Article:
# How to solder BGA chips without room for glue onto both sides of a PCB?

M

#### Markus Zingg

Jan 1, 1970
0
I wonder how one can solder BGA devices to both sides of a PCB like
they use it i.e. with DDR2 modules. The chips used there have no room
left on their bottom side where one could apply glue - so how is it
done?

TIA

Markus

M

#### MassiveProng

Jan 1, 1970
0
I wonder how one can solder BGA devices to both sides of a PCB like
they use it i.e. with DDR2 modules. The chips used there have no room
left on their bottom side where one could apply glue - so how is it
done?

The word/term for today is "surface tension".

You have it done by professionals that can X-ray the resultant
assembly. Period.

M

#### Markus Zingg

Jan 1, 1970
0
The word/term for today is "surface tension".

You have it done by professionals that can X-ray the resultant
assembly. Period.

Errrr, so just because some professionals are suposed to do this, we
are all not allowed to know HOW they do it?

I was under the impression that I wrote "I wonder how" and not "I want
to solder..."

So, is there any kind soul out there willing to explain to me how it's
done?

TIA

Markus

M

#### [email protected]

Jan 1, 1970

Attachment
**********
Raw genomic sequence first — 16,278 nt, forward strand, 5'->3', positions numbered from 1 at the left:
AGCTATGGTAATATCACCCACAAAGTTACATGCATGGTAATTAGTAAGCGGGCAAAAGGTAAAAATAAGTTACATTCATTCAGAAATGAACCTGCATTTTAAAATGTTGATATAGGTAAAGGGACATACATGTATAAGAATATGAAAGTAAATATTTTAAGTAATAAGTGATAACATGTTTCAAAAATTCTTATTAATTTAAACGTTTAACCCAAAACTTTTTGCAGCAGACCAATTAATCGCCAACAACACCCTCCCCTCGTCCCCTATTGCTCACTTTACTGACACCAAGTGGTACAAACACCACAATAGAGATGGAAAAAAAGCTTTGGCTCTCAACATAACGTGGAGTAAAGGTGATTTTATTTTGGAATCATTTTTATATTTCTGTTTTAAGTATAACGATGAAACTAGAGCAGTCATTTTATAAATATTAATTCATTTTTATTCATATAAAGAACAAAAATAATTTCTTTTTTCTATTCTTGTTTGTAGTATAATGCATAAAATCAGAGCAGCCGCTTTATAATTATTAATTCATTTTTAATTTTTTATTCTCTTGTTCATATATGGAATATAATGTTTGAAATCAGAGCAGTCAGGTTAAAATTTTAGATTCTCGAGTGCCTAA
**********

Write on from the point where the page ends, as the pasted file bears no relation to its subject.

0
Errrr, so just because some professionals are suposed to do this, we
are all not allowed to know HOW they do it?

I was under the impression that I wrote "I wonder how" and not "I want
to solder..."

So, is there any kind soul out there willing to explain to me how it's
done?

TIA

Markus

Well, my method is as follows;

Equipment needed:
1.) Hot Air gun
2.) Hot Plate
3.) flux pen
4.) Solder paste
5.) tweezers
6.) small peice of aluminum (optional)

Method:

Set hotplate so that the temperature is just below the solder melting
point.
Place the small piece of aluminum stock on the hotplate to keep the
hotplate solderfree(optional). Prep the BGA chip by apply flux to the
ballgrid pins. Apply solderpaste to pcb where the chip is going.
Carefully set the BGA chip on the solderpasted pcb. Set the pcb on the
hotplate. Aim the hot air gun about 6-12 inches from the chip. Watch
the solderpaste melt. take the tweezers and touch the chip it should
suck right in place due to capillary action. turn off hotplate and let
the pcb cool.

HTH...

M

#### MassiveProng

Jan 1, 1970
0
Errrr, so just because some professionals are suposed to do this, we
are all not allowed to know HOW they do it?